05.07.2006 - 08.07.2006

Now for Azerbaijan. At the control point, we stopped behind the cars and waited. Waited some more. They were letting in a car every 10 minutes or so! Of course, someone in a turbo Mercedes would just drive by and cut in, shutting off traffic until they let him in. As we were sitting there watching the show, a money changer came by and we changed our remaining Georgian Lari to the Azerbaijani Manat, for our 23 lari we got 50,000 manat! He also said to just drive to the front of the gate, and started directing traffic around us so that we could get out and move to the gate. He then proceeded to talk to the military guards at the gate, and presently one came over and asked for our passports. With these in had, he took off and presently came back and and waved us inside.

Great, we were now at customs, and as usual this is where the problems always start. Maybe we should be doing this with a bicycle? To make a long story short, ok, shorter. It took 2.5 hours in total to get out of Georgia and into Azerbaijan. The majority of time, 2 hours was spent at customs in Azerbaijan. Cecilia was shuffled back and forth, and there was a lot of problems with the language. In the end the result was we got into the country with our 15 day visa, no problem. The motorcycles, were only awarded a 3 day transit visa. So the end result is that we have to be out on the 8th of July! The problem is that as a tourist, with your own transportation, customs requires a deposit of 10,000$ per bike, and unfortunately after counting our loose change we just couldn't come up with it. Well, actually it is even more complicated. You can only leave the deposit if you come back out the same way, otherwise you probably won't be allowed to leave, and loose your deposit? As we weren't coming back this way, this was out for us, and we would not have left such a deposit anyway! Leaving the only alternative, a transit visa for three days.

For the overview, check out Formalities: Azerbaijan

So now we were in Azerbaijan! This makes the 14th country so far this trip. First thing we noticed, it is relative prosperous, and there is much more "color" than in Georgia. This is something, which we later realized is due to the fact that in Georgia, there was nearly no advertisement. As soon as you hit Azerbaijan, there are billboards and signs for all the usual stuff. This had been missing in Georgia, so you only saw the drab buildings, which Azerbaijan also has, but they at least have some "promotional" color! Additionally the roads are much better, and there is a lot of building and construction going on. So next to the economic basket case which is Georgia, Azerbaijan stands out as a progressive and prosperous country. The people are incredible, again. I am starting to run our of adjectives to describe all the interest and friendliness that all the people show us as we travel around. The Azerbaijani's nearly run us over to talk to us at traffic lights or on the road. Very dangerous, but incredible curious and friendly.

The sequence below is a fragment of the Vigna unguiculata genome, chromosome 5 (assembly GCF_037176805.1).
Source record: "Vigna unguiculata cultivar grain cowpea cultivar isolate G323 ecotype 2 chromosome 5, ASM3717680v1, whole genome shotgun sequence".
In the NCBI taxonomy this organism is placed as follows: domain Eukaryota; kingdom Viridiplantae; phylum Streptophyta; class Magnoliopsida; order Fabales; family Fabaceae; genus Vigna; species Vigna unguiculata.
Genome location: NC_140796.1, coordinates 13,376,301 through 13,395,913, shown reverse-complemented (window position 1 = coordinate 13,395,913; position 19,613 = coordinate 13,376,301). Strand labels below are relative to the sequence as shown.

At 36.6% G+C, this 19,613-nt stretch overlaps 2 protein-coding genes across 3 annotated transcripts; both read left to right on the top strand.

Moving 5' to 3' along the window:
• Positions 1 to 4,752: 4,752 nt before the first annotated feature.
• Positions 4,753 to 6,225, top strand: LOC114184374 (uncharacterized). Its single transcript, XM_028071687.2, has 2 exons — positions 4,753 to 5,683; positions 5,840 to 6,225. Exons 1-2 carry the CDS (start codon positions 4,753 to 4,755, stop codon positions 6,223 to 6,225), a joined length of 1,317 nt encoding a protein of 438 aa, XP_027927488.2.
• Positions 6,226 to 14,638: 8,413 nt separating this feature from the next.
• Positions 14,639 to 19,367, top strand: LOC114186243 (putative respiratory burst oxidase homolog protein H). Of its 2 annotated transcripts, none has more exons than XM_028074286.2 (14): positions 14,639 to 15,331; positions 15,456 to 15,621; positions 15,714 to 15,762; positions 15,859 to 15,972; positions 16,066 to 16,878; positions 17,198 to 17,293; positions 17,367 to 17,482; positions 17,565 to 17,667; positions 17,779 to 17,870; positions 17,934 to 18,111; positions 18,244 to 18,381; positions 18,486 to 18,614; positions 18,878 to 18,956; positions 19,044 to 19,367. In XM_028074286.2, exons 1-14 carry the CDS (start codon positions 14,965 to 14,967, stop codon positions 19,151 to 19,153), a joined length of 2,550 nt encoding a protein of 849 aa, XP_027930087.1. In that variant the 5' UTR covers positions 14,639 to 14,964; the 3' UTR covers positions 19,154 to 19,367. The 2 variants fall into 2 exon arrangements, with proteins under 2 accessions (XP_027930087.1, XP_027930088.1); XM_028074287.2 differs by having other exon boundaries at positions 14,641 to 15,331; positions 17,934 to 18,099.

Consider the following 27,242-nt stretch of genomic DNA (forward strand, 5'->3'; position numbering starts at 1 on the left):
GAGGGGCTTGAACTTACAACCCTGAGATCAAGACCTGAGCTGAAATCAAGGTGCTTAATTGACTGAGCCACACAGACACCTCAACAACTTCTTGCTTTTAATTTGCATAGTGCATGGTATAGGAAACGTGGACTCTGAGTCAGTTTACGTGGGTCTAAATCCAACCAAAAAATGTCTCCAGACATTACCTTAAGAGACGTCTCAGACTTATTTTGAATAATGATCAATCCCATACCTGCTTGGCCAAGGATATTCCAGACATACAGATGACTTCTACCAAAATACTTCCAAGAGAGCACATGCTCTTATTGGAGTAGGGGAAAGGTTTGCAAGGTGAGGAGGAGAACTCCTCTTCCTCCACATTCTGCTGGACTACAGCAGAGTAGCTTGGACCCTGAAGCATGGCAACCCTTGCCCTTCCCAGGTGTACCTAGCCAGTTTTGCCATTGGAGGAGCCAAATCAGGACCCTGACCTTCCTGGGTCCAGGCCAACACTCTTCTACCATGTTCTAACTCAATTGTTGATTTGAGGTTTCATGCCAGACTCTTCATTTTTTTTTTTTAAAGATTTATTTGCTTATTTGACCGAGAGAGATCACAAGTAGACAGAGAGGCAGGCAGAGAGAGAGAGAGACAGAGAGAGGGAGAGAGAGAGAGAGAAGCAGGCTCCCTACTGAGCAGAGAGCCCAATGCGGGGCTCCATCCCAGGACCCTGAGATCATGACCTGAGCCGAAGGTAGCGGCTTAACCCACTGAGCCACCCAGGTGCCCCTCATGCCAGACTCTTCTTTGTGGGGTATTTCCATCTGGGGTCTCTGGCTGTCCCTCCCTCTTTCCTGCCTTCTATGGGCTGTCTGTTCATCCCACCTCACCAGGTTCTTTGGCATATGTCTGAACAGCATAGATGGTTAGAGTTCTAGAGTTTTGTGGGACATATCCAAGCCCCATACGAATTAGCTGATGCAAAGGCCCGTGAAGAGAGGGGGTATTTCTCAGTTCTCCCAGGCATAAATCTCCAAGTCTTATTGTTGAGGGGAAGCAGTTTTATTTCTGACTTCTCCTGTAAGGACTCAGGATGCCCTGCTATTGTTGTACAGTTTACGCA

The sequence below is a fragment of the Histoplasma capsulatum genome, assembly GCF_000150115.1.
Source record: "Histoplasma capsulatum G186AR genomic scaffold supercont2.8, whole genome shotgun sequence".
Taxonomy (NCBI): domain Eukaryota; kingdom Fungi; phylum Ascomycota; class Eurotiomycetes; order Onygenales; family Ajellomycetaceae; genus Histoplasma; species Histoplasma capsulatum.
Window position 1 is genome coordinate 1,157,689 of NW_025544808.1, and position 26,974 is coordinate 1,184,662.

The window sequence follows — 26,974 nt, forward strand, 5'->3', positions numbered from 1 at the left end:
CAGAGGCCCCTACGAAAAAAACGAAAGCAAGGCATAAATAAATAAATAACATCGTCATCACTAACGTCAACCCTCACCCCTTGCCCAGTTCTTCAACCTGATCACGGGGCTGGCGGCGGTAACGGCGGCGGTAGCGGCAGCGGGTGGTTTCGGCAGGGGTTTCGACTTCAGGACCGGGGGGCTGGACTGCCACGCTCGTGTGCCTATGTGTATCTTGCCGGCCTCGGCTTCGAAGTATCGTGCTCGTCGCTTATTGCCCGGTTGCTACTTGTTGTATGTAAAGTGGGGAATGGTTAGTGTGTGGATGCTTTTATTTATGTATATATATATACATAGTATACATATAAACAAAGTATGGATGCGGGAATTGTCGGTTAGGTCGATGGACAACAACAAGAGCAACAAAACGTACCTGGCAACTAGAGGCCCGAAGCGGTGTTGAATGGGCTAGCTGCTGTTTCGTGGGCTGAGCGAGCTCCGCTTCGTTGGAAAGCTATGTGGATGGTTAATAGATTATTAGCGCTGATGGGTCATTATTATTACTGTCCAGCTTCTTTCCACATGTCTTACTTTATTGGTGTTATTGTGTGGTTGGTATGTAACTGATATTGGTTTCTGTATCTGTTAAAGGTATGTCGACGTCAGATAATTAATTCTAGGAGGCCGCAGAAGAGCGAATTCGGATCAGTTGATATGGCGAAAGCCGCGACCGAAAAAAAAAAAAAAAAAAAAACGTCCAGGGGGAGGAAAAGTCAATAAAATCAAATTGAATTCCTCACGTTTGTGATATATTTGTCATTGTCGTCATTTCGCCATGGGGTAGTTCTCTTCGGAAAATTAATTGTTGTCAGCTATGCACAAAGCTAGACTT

The road towards Baku, goes straight through the center of the country, which is totally flat, flanked by mountain ranges right and left. This is the bread basket of the country, pretty boring, but at least we were making headway. Only when we go into towns, or away from the main roads, are you reminded of the roads in Georgia. If anything in places it is worse here, as they are re-routing some of the main roads while working on them, and you are forced to go through some very adventurous ground. (Have I mentioned lately, that it was still raining!). After a few hours in Azerbaijan, we finally hit some dry weather. The rain stopped, and we could see clear weather in the distance. Great, finally.

We rode as far as we could, and shortly before it got dark, we got lucky and found a hotel. Lucky, while we were actually on the wrong road. This one also heads to Baku, but is slower than the main road, and has less traffic, so why there was a hotel here was not quite clear. Nevertheless, there was one, and I negotiated a price of 20manat (new manat = 100,000 old manat). And we moved into a nice large room in an old barrack building, which had been converted to a hotel. Perfectly passable. We spread all our stuff around to try and dry some of it, making a huge mess in the process.